“We’re recognizing wearables as a tool to help behavior modification, but not as the solution in and of itself,” Hautman says. “The question becomes how we can wrap around other assets such as the data stream and clinical support to help keep the member engaged in the behavior.” 

— Dr. Gerald Hautman, Chief Medical Officer with UnitedHealthcare National Accounts

Evolving the use of wearables in wellness programs

Tracking and rewarding employees for meeting activity goals through a wearable device is one way to motivate employees to sustain healthier behaviors. About 42% of U.S. consumers have used wearables to measure fitness and track health-improvement goals — up from just 17% in 2013. Plus, more than 75% of consumers believe devices help them change their behavior.8

Through its Motion program, UnitedHealthcare has provided eligible participants access to activity trackers at no additional cost and rewards members for reaching certain daily walking goals. UnitedHealthcare Motion participants have collectively walked over 511 billion steps while earning more than $60 million in rewards.9

“Motion offers the opportunity to engage members more directly in their own wellness,” Hautman says. “It’s basic, but it's critical to health care.”

To help inspire more members to develop and maintain a healthier lifestyle, UnitedHealthcare broadened Motion’s scope this year to include cycling, elliptical, running and swimming activities. Dancing, weightlifting and yoga may also qualify in the future. As wearables have become more popular, a growing number of members have begun bringing in their own device into the program. This year, UnitedHealthcare Motion participants with an Apple Watch can also receive access to 5 months of Apple Fitness+ for no additional cost.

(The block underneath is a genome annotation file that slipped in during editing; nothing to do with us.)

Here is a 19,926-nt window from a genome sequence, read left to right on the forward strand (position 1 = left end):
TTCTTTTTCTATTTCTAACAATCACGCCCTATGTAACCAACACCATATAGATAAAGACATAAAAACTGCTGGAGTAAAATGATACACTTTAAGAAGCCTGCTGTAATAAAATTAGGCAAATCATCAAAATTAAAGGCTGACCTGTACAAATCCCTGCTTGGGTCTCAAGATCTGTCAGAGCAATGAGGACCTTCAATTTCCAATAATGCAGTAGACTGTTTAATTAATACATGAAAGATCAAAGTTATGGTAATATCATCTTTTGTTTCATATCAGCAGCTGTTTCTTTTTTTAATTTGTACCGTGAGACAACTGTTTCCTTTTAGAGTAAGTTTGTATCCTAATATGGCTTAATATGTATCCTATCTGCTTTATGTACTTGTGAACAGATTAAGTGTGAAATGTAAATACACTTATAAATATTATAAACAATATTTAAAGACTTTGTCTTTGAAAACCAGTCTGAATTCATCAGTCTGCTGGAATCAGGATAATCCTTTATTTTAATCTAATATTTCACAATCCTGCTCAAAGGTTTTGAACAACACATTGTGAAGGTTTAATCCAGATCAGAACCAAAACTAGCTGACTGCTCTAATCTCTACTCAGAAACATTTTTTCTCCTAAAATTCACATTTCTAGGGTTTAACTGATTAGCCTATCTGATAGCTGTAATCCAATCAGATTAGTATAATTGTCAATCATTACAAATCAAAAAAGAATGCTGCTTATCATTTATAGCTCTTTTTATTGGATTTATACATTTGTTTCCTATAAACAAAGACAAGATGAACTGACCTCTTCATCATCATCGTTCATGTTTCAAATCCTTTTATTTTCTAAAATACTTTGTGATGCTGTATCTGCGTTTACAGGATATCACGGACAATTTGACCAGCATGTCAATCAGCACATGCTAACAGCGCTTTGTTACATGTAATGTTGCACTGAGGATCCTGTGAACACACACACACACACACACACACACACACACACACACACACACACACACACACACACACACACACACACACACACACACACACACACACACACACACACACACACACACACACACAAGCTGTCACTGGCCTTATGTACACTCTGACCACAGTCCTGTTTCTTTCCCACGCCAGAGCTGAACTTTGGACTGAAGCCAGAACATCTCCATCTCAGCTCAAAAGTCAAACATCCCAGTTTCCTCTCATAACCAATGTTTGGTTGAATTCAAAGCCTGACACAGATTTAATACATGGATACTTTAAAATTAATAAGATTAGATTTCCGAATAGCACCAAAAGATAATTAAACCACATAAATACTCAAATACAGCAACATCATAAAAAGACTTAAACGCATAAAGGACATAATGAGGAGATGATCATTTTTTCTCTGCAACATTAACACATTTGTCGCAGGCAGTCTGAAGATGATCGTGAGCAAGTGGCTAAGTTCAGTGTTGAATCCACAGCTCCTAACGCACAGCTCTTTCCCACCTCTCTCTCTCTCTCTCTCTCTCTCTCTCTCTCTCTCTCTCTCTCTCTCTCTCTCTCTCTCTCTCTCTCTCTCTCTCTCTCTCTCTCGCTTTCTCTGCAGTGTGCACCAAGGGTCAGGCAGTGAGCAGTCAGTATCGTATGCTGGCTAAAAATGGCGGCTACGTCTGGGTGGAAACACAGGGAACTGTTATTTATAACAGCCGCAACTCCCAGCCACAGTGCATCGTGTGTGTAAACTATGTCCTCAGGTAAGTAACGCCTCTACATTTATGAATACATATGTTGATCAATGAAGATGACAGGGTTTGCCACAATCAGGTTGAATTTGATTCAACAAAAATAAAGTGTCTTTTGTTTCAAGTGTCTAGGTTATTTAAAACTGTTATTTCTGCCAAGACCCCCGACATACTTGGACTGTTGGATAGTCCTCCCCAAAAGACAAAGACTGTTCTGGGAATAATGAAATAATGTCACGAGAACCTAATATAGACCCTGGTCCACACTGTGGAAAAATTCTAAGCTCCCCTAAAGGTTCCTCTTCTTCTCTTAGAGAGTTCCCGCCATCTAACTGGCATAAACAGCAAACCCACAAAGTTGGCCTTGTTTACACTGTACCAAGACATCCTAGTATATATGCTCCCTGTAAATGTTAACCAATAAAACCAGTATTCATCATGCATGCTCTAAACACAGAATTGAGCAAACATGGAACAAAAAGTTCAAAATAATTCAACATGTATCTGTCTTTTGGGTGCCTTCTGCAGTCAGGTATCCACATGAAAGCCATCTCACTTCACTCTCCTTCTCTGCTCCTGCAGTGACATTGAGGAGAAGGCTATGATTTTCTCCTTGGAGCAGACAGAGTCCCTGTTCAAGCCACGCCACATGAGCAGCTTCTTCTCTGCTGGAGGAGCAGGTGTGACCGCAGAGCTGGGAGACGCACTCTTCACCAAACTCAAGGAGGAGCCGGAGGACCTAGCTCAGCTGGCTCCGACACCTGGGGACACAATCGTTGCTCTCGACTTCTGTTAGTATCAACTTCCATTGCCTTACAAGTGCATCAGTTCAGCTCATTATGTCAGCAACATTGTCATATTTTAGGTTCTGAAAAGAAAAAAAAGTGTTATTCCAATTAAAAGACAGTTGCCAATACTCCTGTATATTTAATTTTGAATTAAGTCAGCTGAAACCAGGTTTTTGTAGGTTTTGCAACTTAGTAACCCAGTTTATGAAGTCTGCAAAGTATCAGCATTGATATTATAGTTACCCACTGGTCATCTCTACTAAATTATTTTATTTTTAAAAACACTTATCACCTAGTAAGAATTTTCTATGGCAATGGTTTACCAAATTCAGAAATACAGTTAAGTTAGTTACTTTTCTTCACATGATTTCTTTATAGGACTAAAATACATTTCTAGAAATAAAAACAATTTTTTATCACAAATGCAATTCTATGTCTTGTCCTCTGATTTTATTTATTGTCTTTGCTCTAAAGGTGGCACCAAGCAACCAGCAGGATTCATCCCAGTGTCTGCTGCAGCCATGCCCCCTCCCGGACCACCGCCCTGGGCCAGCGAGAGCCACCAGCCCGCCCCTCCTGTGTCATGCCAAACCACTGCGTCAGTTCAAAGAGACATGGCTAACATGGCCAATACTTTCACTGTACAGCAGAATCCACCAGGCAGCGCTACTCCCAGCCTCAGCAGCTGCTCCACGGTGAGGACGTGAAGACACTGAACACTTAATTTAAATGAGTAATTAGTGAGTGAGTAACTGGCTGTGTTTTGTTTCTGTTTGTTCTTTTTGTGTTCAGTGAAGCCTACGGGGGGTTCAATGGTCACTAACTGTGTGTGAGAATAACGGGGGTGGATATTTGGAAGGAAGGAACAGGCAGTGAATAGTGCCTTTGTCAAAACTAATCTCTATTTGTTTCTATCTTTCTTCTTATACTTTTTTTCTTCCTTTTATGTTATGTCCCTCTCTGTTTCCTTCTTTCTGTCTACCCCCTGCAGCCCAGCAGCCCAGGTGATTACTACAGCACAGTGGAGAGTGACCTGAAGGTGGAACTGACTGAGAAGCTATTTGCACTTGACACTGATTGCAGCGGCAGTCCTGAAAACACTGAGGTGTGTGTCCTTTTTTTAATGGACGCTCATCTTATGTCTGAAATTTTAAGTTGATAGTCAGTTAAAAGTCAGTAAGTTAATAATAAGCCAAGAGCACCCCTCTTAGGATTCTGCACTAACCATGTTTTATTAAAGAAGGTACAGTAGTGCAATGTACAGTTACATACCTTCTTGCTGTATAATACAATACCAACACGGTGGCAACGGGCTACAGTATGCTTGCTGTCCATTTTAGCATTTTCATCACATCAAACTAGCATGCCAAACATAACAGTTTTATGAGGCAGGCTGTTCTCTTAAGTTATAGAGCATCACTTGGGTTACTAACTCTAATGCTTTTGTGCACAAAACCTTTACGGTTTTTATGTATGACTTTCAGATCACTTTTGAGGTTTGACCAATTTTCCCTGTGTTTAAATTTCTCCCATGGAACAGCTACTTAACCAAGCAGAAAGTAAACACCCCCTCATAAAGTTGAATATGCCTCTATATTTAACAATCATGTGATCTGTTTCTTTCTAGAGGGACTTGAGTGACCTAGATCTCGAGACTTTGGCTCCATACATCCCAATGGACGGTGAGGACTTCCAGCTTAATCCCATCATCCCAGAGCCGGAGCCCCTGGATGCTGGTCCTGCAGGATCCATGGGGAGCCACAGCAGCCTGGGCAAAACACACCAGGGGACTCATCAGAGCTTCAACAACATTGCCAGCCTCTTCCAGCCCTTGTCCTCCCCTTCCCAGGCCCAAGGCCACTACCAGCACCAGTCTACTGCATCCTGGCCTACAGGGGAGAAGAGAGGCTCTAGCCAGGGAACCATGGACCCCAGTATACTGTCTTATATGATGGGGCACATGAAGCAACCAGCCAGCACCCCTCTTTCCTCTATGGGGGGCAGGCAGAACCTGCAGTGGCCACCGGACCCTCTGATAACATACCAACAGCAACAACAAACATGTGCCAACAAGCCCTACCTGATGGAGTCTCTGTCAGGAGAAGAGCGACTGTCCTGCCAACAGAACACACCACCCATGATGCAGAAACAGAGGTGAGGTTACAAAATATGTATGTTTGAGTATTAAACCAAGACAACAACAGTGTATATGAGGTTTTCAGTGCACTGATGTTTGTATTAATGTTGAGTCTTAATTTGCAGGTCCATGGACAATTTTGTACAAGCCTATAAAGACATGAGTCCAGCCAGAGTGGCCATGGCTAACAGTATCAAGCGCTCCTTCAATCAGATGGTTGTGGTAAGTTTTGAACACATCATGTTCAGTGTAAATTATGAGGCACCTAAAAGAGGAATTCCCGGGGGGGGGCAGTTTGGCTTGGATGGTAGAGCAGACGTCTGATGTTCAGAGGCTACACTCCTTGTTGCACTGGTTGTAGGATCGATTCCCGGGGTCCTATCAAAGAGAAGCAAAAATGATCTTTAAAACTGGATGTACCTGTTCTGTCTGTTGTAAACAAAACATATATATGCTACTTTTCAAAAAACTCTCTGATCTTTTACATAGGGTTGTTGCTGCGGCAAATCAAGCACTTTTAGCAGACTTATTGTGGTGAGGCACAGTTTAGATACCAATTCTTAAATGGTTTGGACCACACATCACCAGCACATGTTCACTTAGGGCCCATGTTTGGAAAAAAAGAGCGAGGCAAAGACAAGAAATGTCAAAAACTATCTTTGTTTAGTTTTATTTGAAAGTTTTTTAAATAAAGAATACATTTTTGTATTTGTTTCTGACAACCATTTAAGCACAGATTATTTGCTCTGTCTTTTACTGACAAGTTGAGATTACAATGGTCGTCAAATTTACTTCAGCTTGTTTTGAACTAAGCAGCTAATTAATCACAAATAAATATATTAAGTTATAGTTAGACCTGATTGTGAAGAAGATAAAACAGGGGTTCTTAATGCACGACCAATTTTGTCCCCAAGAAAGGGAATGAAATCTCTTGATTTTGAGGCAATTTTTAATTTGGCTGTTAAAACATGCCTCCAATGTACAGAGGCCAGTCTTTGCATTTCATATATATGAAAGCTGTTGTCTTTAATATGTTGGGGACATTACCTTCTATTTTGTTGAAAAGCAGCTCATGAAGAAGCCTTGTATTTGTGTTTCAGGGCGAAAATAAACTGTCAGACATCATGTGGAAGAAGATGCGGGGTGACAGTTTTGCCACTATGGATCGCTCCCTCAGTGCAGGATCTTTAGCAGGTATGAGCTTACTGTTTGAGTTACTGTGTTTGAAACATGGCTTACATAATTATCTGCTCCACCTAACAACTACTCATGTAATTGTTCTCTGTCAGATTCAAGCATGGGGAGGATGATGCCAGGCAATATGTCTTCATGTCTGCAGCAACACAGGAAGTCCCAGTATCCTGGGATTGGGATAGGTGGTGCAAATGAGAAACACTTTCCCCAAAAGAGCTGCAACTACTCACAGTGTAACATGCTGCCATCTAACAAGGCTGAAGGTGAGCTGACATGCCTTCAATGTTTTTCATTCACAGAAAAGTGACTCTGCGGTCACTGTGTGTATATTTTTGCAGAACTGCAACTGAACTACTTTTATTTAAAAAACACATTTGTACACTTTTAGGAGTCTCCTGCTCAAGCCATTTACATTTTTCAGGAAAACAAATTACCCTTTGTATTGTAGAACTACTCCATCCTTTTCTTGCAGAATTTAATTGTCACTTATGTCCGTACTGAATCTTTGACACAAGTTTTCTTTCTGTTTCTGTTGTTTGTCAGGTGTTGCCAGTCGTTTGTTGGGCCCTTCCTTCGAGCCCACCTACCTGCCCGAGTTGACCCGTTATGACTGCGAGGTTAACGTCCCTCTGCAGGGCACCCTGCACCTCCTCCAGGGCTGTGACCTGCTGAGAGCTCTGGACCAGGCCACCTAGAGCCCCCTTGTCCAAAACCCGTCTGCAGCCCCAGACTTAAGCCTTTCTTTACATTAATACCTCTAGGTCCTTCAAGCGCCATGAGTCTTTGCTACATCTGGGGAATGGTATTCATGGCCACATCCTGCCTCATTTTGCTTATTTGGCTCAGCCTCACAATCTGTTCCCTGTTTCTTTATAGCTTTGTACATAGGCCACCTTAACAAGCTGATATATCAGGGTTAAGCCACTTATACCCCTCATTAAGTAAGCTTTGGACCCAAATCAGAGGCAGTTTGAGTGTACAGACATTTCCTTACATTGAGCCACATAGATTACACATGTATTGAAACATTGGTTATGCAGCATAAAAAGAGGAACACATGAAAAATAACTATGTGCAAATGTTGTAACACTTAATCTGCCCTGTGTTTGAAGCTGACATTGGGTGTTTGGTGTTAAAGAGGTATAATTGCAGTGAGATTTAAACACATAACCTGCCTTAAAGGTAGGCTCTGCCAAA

“Part of evolving programs like Motion is acknowledging that our members are also consumers,” says Qian Qian Tang, Vice President of Product, Digital Therapeutics at UnitedHealthcare. “It’s about meeting members where they are.” 

The company’s wearables strategy also involves extending Motion’s capabilities and member rewards beyond fitness into nutrition, mindfulness and preventive actions such as flu shots. A broader goal is to further personalize insights, recommended health actions, and incentives for members based on what they may choose to share via their wearable device and mobile health apps. 

“Motion and other wellness programs are ultimately trying to use the information members are willing to share to create more value for them. For example, we may be able to guide members towards a Sleep Coaching program or our Real Appeal® (weight loss) offering,” Tang says.

Wearables may soon help diagnose and treat sleep conditions

A broader trend on the horizon may be seamless wearable device data sharing between members and primary care providers (PCPs). In the spring, a UnitedHealthcare pilot project will be able to track members’ sleep habits via a smartphone app. This use of data may one day help speed up a diagnosis and treatment. For example, a member could arrive at a PCP appointment already having shared recent sleep data, rather than being sent home to collect data for a few weeks after the appointment. 

“Encouraging members to track health data such as their movement, sleep, or mental health allows members to be in control and bring that information to a PCP upfront,” Tang says. Before that can happen, though, device manufacturers and clinical professionals will have to agree on certain standards of acceptable data being used to diagnose medical conditions, he adds. 

For more information, reach out to your consultant, broker or UnitedHealthcare representative.